A small vegetable garden sits in front of the guest house at this elegant Georgian home in Oxfordshire
It is still too cold outside to be able to get much done in the vegetable garden, but you can start preparing your beds by adding manure or compost to the soil. Whatever you bring in to enrich your soil, be aware that some sources of organic matter can be contaminated by herbicides or veterinary antibiotics. Traces of aminopyralid and other weed killers can frequently be found in farmyard manure, which can have an adverse effect on vegetable crops the following year. If you cannot be sure that the manure is chemical free, choose an alternative such as spent mushroom compost (from a reputable organic source), rotted bark, leaf mould or your own garden compost. I have started following Charles Dowding’s no-dig method, so I simply pile a 5-10cm layer of compost onto the beds and rake it flat. If there is still some time until you are ready to plant, it is worth covering the bare soil with cardboard or some weed-suppressing landscape fabric to protect it and to warm it up by a degree or two.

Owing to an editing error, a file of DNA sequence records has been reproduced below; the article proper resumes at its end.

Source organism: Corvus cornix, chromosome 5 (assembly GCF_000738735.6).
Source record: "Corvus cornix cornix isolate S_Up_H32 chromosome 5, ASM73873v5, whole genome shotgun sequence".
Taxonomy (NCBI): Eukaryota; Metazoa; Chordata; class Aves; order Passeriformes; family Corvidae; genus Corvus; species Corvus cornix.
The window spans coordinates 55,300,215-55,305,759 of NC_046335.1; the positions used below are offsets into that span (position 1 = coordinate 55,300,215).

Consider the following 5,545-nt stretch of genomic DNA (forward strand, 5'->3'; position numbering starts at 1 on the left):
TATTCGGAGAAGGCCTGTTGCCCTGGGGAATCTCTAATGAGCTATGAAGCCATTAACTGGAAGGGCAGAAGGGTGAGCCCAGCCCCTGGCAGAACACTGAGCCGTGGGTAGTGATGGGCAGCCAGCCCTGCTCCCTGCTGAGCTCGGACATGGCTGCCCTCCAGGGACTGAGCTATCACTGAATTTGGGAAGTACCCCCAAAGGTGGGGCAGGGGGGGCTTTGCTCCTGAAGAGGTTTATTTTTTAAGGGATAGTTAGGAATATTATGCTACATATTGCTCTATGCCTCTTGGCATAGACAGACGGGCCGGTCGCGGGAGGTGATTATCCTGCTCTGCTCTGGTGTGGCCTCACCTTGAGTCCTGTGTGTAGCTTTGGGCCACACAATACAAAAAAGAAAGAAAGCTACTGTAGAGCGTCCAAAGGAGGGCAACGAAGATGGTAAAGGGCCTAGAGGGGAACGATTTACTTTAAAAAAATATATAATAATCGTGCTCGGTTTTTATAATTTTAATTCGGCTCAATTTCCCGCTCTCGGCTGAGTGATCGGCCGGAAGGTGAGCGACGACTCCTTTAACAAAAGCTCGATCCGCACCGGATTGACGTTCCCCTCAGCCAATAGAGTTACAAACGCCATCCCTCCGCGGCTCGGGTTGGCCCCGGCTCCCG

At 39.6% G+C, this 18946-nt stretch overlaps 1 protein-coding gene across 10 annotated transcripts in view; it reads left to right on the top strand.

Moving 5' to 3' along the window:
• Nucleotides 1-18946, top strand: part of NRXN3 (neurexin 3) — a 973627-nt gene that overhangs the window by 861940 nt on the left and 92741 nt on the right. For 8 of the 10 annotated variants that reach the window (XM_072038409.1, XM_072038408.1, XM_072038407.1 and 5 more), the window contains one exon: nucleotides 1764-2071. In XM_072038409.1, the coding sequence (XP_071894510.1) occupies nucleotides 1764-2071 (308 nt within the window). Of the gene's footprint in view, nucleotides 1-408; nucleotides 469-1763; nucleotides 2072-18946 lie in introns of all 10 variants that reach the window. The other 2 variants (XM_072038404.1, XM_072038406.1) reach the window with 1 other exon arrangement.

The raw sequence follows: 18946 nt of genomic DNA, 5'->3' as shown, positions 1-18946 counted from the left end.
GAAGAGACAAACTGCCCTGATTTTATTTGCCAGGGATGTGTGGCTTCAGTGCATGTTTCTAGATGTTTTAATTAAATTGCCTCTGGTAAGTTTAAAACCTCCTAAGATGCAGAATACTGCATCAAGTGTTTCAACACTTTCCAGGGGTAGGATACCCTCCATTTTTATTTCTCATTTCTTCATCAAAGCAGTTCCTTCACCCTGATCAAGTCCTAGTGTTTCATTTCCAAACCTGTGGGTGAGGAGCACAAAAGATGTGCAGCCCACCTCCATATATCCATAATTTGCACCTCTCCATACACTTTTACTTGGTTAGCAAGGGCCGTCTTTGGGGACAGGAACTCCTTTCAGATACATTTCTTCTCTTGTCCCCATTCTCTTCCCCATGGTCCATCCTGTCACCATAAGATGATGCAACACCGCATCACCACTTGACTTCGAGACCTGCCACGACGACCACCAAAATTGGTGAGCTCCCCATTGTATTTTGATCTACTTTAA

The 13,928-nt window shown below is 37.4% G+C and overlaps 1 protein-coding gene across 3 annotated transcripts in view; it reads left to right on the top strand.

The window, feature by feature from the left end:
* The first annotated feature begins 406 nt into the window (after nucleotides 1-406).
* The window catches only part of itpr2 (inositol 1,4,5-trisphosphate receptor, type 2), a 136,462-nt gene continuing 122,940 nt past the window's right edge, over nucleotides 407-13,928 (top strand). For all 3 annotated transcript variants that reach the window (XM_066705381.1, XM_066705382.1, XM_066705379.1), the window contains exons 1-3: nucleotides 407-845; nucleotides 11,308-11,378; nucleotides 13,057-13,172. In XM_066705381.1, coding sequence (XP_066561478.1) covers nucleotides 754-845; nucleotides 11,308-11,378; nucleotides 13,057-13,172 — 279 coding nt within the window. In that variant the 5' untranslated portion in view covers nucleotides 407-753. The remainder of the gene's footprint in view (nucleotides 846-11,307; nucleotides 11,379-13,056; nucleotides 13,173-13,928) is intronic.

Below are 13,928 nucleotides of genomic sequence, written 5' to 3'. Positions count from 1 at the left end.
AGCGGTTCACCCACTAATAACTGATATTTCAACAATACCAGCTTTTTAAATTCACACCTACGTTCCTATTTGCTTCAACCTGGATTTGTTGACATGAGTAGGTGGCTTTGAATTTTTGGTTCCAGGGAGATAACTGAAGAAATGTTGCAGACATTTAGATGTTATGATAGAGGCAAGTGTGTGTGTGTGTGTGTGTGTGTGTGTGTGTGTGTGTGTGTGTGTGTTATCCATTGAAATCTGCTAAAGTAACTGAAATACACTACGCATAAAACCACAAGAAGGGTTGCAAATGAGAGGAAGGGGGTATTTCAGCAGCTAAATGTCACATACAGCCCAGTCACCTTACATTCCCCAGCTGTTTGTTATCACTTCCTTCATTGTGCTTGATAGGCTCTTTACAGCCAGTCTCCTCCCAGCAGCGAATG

February is also the time to order seeds or plug plants for the coming months. Think carefully about what you want to grow and your reasons for doing so. Do you want unusual vegetables that you cannot find in the shops? Or just a good selection of the easiest, failsafe crops that you know your family will eat? Whatever your choices, I would recommend sowing a succession of easy, swift-growing crops such as salad leaves, chard, radishes, beetroot and perpetual spinach. Growing from seed is the cheapest option and offers the widest choice of varieties, but if short of time, you can opt for mail-order plug plants from sources such as RocketRead more on houseandgarden.co.uk